All Hallows Eve – A Dark Tale & A Little Strange Love

by John M. Joyce (Nov. 2008)

Late on a still All Hallows evening, with a mist rising in wreaths from the river, the huge container ship Titan nosed into the docks at Tilbury on the Northern shore of the Thames estuary opposite, with no significance at all as it will turn out, Gravesend.

The arrival of that great ship was completely unknown to the worshipers at Compline in the parish Church of St. John. It was unknown, also, to the faithful similarly foregathered in the Roman Catholic Church of Our Lady, Star of the Sea, and its arrival went completely unremarked by the good Sisters in the Convent of Mercy secure, as they thought, behind their stout walls and their invincible Faith. Even those few of the Elder Faith undertaking the weekly polishing and dusting in their Beit Knesset on Dock Road failed to mark its arrival.


Quite suddenly a noise like a steam-hauled express train filled his elegant office. He felt a hot breathe, as hot as the fires of Hades, momentarily upon his neck!

The Count cracked a broad smile and saluted his Lordship with his glass in an ironic and world-weary gesture. However, as he lowered his glass a grave light crept into his eyes and Lord John, ever percipient and watchful when it came to the Count of Transylvania, noticed at once.

Suddenly, the memory of the Intelligence reports, which he had been poring over for much of the night, came back to him and the Marquis fell silent. He indicated with a slight movement of his hand that the Count had the floor and should continue.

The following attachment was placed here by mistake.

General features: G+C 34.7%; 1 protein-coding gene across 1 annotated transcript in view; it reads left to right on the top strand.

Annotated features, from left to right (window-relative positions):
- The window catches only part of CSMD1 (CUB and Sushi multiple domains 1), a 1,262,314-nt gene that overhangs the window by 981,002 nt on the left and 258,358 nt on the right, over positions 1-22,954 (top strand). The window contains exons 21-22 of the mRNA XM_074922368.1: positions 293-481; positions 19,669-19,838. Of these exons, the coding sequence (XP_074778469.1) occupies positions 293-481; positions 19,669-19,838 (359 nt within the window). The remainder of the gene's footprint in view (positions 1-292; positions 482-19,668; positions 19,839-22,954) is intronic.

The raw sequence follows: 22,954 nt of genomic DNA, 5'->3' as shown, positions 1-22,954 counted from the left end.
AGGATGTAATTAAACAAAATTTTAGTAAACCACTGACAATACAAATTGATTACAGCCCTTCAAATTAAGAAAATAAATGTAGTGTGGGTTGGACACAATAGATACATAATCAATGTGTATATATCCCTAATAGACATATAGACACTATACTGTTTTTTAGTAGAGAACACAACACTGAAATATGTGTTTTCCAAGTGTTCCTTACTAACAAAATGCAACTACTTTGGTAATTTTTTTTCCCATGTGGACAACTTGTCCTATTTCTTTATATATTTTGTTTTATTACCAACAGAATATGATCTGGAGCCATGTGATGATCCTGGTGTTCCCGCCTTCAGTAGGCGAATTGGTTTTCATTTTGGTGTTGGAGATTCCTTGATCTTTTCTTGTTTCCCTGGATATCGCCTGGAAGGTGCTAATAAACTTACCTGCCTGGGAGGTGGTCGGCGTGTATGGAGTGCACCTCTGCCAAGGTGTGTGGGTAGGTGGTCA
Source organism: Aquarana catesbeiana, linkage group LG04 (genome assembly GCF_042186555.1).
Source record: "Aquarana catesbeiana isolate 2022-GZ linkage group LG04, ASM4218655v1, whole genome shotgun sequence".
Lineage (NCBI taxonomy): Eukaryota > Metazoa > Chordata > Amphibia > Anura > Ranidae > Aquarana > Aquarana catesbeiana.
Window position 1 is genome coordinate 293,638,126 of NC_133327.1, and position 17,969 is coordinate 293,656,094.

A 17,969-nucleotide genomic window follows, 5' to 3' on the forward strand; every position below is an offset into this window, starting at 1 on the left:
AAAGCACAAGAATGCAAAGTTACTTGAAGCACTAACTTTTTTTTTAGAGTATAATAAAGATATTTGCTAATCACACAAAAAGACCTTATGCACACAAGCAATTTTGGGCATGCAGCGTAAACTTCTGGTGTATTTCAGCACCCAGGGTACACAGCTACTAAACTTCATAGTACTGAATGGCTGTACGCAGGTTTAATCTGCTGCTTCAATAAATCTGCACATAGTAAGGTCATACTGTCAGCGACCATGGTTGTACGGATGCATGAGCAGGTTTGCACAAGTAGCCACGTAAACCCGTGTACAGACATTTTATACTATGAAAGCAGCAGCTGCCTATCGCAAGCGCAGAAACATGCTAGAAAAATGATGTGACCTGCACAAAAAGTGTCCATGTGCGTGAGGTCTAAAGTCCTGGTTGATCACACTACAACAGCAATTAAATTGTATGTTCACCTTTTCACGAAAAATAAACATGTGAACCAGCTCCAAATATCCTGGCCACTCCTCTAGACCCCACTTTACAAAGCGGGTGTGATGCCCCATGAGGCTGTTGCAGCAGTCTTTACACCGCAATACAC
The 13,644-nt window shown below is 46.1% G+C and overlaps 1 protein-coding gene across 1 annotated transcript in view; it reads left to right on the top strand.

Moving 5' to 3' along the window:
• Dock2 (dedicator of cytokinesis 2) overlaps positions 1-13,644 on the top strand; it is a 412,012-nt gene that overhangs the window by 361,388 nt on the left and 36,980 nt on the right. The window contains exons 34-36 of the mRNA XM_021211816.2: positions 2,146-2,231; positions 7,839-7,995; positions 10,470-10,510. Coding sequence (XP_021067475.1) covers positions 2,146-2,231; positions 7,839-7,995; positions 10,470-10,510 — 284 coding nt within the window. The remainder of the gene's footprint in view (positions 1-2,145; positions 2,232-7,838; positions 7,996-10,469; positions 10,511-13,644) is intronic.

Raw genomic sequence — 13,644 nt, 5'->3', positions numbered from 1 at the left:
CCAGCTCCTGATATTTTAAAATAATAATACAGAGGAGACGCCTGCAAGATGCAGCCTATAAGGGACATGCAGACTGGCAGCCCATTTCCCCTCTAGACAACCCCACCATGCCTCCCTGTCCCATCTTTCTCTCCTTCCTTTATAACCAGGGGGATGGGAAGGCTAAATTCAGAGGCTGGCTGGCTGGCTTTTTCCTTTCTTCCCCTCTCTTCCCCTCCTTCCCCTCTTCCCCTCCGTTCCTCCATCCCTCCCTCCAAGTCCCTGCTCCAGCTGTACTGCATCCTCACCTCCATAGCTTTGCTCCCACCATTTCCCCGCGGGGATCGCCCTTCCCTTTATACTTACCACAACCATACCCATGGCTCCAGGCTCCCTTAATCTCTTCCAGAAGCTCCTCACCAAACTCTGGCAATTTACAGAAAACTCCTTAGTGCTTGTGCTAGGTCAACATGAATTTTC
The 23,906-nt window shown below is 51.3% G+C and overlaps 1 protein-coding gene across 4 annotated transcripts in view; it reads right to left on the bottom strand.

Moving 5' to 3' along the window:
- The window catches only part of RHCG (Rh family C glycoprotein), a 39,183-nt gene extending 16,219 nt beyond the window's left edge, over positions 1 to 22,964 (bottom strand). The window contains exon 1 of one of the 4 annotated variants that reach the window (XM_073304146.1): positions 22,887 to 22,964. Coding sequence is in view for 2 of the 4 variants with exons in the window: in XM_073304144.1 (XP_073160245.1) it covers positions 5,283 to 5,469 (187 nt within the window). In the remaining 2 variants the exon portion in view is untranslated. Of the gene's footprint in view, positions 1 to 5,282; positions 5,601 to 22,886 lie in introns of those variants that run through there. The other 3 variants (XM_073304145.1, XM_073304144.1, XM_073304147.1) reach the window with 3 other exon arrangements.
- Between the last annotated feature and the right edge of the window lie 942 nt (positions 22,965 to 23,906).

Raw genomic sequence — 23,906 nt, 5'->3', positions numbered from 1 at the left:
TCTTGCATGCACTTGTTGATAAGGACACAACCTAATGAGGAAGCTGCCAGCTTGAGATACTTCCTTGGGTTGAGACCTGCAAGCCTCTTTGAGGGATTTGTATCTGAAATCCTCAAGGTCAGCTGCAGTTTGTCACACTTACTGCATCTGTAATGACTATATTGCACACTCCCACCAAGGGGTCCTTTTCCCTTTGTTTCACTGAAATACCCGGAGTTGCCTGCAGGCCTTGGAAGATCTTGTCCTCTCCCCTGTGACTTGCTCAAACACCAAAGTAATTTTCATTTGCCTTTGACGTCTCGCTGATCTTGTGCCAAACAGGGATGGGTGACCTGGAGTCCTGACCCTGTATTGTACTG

The two young Vampires took the Marquis firmly by the arms and, in an instant, moved him rapidly into the street and, wraith-like, through the fog and eastwards.

Lord John shot the Count a quizzical glance.

Quick glances were exchanged between the Marquis and the Count.

They did so, and he purchased so many bags of one type of grocery that the cashier almost, almost, but not quite, called her supervisor. She was stilled in her impetus only by the look of certainty in his eyes, and the swooning glances of a most elegantly dressed and wonderfully set up young man who appeared to be accompanying, as some kind of servant, the profligate spender at her till. She did not care for the over-muscled, in her opinion, blond bodyguard in his too revealing, over-tight clothes. She, most positively, did not care for the silly white bowtie on his bare neck! What a wise young lady she was!


The following evening found the Marquis sitting at his desk in his office, which still smelled slightly of roast pork and barbecued pork products, drafting a report on the previous night for his superiors and for the Intelligence services. Once again there came that steam-engine-travelling-at-speed noise as the Count arrived, and once again the Marquis felt that familiar hot breath upon his neck.

His Lordship finished pouring and indicated the comfortable armchairs. They sat down with their drinks.

The Marquis inclined his head in polite agreement and resumed the tale.

The Marquis grinned appreciatively and returned to his paperwork.


The Count closed the lid of his coffin just before dawn the following morning and took out his laptop. On his Outlook Calendar under the thirty-first of January for the following year he set two reminders for himself.

He then logged onto the talkboard at Crypt and Coffin Monthly.

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